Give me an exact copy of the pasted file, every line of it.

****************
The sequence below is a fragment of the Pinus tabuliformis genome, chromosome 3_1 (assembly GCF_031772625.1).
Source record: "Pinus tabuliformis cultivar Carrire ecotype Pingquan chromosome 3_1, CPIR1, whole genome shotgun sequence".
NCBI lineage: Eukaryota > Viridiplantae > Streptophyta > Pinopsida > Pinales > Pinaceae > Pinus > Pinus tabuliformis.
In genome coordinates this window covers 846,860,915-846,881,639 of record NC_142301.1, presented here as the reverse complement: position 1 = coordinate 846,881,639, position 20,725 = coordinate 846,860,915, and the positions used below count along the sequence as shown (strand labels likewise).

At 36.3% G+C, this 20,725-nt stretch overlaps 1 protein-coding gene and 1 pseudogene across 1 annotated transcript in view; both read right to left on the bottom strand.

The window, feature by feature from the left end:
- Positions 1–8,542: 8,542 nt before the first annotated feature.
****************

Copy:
The sequence below is a fragment of the Pinus tabuliformis genome, chromosome 3_1 (assembly GCF_031772625.1).
Source record: "Pinus tabuliformis cultivar Carrire ecotype Pingquan chromosome 3_1, CPIR1, whole genome shotgun sequence".
NCBI lineage: Eukaryota > Viridiplantae > Streptophyta > Pinopsida > Pinales > Pinaceae > Pinus > Pinus tabuliformis.
In genome coordinates this window covers 846,860,915-846,881,639 of record NC_142301.1, presented here as the reverse complement: position 1 = coordinate 846,881,639, position 20,725 = coordinate 846,860,915, and the positions used below count along the sequence as shown (strand labels likewise).

At 36.3% G+C, this 20,725-nt stretch overlaps 1 protein-coding gene and 1 pseudogene across 1 annotated transcript in view; both read right to left on the bottom strand.

The window, feature by feature from the left end:
- Positions 1–8,542: 8,542 nt before the first annotated feature.